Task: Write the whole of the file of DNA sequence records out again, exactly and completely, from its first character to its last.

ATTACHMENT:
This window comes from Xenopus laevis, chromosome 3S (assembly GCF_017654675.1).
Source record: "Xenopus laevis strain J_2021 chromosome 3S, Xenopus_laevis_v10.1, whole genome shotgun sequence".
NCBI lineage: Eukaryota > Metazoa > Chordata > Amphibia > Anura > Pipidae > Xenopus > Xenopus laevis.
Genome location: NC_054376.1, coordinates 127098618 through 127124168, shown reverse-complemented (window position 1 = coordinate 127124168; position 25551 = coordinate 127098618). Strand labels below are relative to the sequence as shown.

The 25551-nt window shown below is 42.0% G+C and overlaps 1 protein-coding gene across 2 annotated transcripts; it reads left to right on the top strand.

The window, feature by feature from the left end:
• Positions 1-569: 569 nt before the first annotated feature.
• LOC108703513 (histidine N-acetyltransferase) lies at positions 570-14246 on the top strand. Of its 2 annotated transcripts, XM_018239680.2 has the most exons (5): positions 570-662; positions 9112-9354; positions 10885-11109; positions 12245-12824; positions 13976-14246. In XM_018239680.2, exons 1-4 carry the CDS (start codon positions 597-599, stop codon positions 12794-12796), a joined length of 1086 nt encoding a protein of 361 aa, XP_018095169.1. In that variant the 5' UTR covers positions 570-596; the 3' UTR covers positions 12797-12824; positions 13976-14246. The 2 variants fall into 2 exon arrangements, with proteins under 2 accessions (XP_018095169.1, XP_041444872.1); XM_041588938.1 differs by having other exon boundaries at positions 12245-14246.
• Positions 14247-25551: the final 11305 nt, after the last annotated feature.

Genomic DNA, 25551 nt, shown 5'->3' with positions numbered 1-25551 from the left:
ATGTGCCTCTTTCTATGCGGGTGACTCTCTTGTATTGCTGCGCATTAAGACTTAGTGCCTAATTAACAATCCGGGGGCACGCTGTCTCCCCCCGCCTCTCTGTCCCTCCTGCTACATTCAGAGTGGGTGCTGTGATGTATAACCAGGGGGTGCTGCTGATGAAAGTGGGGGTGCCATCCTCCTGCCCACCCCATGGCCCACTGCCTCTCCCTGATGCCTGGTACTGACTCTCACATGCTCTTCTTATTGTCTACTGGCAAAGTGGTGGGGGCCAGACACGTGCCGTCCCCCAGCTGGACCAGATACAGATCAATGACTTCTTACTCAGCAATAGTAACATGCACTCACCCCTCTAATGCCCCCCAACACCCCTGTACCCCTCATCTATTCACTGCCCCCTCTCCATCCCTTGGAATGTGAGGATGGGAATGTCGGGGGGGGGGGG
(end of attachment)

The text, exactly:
This window comes from Xenopus laevis, chromosome 3S (assembly GCF_017654675.1).
Source record: "Xenopus laevis strain J_2021 chromosome 3S, Xenopus_laevis_v10.1, whole genome shotgun sequence".
NCBI lineage: Eukaryota > Metazoa > Chordata > Amphibia > Anura > Pipidae > Xenopus > Xenopus laevis.
Genome location: NC_054376.1, coordinates 127098618 through 127124168, shown reverse-complemented (window position 1 = coordinate 127124168; position 25551 = coordinate 127098618). Strand labels below are relative to the sequence as shown.

The 25551-nt window shown below is 42.0% G+C and overlaps 1 protein-coding gene across 2 annotated transcripts; it reads left to right on the top strand.

The window, feature by feature from the left end:
• Positions 1-569: 569 nt before the first annotated feature.
• LOC108703513 (histidine N-acetyltransferase) lies at positions 570-14246 on the top strand. Of its 2 annotated transcripts, XM_018239680.2 has the most exons (5): positions 570-662; positions 9112-9354; positions 10885-11109; positions 12245-12824; positions 13976-14246. In XM_018239680.2, exons 1-4 carry the CDS (start codon positions 597-599, stop codon positions 12794-12796), a joined length of 1086 nt encoding a protein of 361 aa, XP_018095169.1. In that variant the 5' UTR covers positions 570-596; the 3' UTR covers positions 12797-12824; positions 13976-14246. The 2 variants fall into 2 exon arrangements, with proteins under 2 accessions (XP_018095169.1, XP_041444872.1); XM_041588938.1 differs by having other exon boundaries at positions 12245-14246.
• Positions 14247-25551: the final 11305 nt, after the last annotated feature.

Genomic DNA, 25551 nt, shown 5'->3' with positions numbered 1-25551 from the left:
ATGTGCCTCTTTCTATGCGGGTGACTCTCTTGTATTGCTGCGCATTAAGACTTAGTGCCTAATTAACAATCCGGGGGCACGCTGTCTCCCCCCGCCTCTCTGTCCCTCCTGCTACATTCAGAGTGGGTGCTGTGATGTATAACCAGGGGGTGCTGCTGATGAAAGTGGGGGTGCCATCCTCCTGCCCACCCCATGGCCCACTGCCTCTCCCTGATGCCTGGTACTGACTCTCACATGCTCTTCTTATTGTCTACTGGCAAAGTGGTGGGGGCCAGACACGTGCCGTCCCCCAGCTGGACCAGATACAGATCAATGACTTCTTACTCAGCAATAGTAACATGCACTCACCCCTCTAATGCCCCCCAACACCCCTGTACCCCTCATCTATTCACTGCCCCCTCTCCATCCCTTGGAATGTGAGGATGGGAATGTCGGGGGGGGGGGG